Studies have shown that racial minorities in the United States undergo fewer totalknee replacements (TKR)forknee osteoarthritis (OA)than whites do, but the reasons for this are unclear. A new study sheds light on why fewer black Americans tend to have the surgery – and at what cost. It found that African-Americans are offered the option of TKR in fewer cases than whites are, they accept the option less frequently, and when they do undergo the procedure, they have higher rates of complications. Because of these factors, they lose a large number of what’s called “quality-adjusted life years” or QALYs.
Continue readingMore African-Americans Could Benefit from Knee Replacement Surgery
People with hip or kneeosteoarthritis (OA)use oral pain medications more often than nondrug pain treatments, such as physical therapy,knee joint injectionsand topical creams, according to an analysis of three clinical trials. That’s in spite of guidelines that recommend trying nondrug treatments before medications.
The analysis, which appeared recently inArthritis Care & Research,looked at trials conducted by researchers at Duke University, the Durham Veterans Affairs (VA) Health Care System and the University of North Carolina at Chapel Hill, all in North Carolina. A total of nearly 1,200 patients ages 61 to 65 participated in the three studies. All participants had knee or hip OA, and most were overweight and treated by a primary care doctor. None got the minimum 150 minutes of physical activity a week recommended for good health.
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A team of researchers from the United States and Finland has found that rates ofknee osteoarthritis (OA)are higher now than in the past – probably not for the reasons you think.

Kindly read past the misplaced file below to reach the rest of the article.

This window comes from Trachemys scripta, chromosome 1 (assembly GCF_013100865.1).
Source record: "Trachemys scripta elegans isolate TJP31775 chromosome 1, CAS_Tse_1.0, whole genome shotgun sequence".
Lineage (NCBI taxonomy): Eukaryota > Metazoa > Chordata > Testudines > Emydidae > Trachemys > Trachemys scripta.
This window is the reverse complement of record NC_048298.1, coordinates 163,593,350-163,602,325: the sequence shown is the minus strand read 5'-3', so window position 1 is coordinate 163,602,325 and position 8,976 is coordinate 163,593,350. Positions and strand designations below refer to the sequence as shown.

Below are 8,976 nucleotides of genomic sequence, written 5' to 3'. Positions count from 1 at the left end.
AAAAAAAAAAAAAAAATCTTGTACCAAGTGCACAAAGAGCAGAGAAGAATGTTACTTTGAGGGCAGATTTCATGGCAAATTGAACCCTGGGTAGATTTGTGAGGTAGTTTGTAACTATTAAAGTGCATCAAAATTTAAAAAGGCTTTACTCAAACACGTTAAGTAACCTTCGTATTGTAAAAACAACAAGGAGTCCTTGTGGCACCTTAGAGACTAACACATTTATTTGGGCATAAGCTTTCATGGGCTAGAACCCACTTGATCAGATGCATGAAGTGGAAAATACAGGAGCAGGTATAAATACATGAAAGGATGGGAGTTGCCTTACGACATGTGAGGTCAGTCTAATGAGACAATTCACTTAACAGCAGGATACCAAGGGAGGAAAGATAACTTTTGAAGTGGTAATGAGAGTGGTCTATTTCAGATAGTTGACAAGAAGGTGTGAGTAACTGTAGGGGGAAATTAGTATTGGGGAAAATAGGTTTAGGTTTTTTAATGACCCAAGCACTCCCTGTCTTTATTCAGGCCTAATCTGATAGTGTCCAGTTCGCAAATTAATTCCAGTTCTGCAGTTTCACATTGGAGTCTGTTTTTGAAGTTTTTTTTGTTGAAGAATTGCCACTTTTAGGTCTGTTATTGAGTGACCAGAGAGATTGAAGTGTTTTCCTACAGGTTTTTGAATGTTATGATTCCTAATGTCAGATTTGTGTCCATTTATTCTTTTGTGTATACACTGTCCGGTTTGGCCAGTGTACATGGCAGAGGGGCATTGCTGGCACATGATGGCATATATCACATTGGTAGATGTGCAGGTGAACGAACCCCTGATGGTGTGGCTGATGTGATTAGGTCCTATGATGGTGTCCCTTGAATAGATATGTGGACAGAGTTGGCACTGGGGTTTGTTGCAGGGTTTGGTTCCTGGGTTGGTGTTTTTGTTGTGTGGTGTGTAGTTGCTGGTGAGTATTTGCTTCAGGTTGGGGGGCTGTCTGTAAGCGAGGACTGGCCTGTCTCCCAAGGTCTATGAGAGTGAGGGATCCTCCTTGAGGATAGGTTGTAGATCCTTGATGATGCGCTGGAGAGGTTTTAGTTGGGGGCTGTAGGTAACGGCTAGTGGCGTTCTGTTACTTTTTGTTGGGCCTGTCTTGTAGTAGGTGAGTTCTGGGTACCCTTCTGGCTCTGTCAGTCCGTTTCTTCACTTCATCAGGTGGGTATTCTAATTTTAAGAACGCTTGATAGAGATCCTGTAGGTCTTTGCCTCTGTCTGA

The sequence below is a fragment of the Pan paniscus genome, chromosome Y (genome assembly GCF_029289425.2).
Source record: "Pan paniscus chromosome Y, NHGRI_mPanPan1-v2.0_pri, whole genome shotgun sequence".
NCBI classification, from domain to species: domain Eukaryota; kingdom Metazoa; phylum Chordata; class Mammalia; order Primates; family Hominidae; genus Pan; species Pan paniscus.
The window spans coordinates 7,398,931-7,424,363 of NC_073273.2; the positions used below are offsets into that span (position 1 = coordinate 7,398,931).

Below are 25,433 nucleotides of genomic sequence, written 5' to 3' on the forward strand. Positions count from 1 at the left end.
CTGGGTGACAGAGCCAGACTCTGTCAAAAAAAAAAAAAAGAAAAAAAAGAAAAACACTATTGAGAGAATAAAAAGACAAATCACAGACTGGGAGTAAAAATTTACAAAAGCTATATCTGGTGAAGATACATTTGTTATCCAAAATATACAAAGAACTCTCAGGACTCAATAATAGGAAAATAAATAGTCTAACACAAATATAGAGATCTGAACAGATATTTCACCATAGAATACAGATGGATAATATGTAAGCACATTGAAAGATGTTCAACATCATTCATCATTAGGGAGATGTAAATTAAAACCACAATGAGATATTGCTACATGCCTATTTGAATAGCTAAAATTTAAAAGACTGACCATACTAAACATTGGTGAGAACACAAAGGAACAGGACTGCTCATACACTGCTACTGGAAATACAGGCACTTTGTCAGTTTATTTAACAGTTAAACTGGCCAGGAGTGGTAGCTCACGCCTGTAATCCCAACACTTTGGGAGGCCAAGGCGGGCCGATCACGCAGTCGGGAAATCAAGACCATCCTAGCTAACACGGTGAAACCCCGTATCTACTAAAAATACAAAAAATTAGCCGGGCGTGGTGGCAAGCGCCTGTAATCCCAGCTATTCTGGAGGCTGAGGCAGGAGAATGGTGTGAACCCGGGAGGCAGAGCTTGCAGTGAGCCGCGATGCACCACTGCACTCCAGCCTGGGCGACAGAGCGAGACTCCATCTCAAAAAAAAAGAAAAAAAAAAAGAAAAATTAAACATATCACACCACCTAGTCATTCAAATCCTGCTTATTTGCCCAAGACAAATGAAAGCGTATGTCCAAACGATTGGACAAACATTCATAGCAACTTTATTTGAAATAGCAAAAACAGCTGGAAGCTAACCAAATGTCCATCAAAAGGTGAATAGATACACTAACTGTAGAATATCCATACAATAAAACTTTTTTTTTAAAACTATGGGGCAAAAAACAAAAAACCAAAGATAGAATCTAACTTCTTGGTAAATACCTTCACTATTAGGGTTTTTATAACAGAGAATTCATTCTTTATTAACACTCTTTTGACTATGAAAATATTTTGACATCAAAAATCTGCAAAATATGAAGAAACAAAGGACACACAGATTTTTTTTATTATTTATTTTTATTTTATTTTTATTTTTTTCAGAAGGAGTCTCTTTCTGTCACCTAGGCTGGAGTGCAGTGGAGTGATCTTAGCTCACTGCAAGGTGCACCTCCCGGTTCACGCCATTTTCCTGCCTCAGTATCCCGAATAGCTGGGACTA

In a study published in theProceedings of the National Academy of Sciences, the researchers report that knee OA is more than twice as common today, in the post-industrial era, as it was at any time before, going back to prehistoric days. People in the 21st century are also more likely to have arthritis in both knees than were people in the past.
Continue readingKnee OA More Common Now Than at Any Time in the Last 6,000 Years
Experts have long recommended tai chi as a low-impact workout that’s gentle on the joints. Research published in 2016 inAnnalsof Internal Medicinerevealed additional benefits: It may be as effective as physical therapy for kneeosteoarthritis (OA).
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Chondroitin sulfate improvesosteoarthritis (OA)knee pain and functional limitations in walking and daily activities as effectively as the anti-inflammatory drug celecoxib (Celebrex), according to a new study published recently inAnnals of the Rheumatic Diseases.但美国读者应该知道，有一个陷阱:研究人员测试了一种在美国没有的硫酸软骨素。
Continue readingA New Study Finds Pharmaceutical Chondroitin Helps Knee OA Pain and Function
Losing excess weight may help preserve knee cartilage in people who have or are at risk of knee osteoarthritis (OA), according to researchers at the University of California, San Francisco (UCSF), whose findings were recently published online in the journalRadiology. Knee cartilage is the rubbery, slick cap that covers the ends of the upper (femur) and lower (tibia) leg bones that make up the knee joint.
他们的研究还发现，减掉多余的体重可以保护半月板，这是一种新月形的软骨垫，可以缓冲膝关节。Lead author Alexandra Gersing, MD, a postdoctoral scholar at UCSF School of Medicine, says this is especially important because atorn or damaged meniscuscan speed up the degeneration of the knee joint overall.
Continue readingStudy Confirms That Losing Weight May Save Your Knees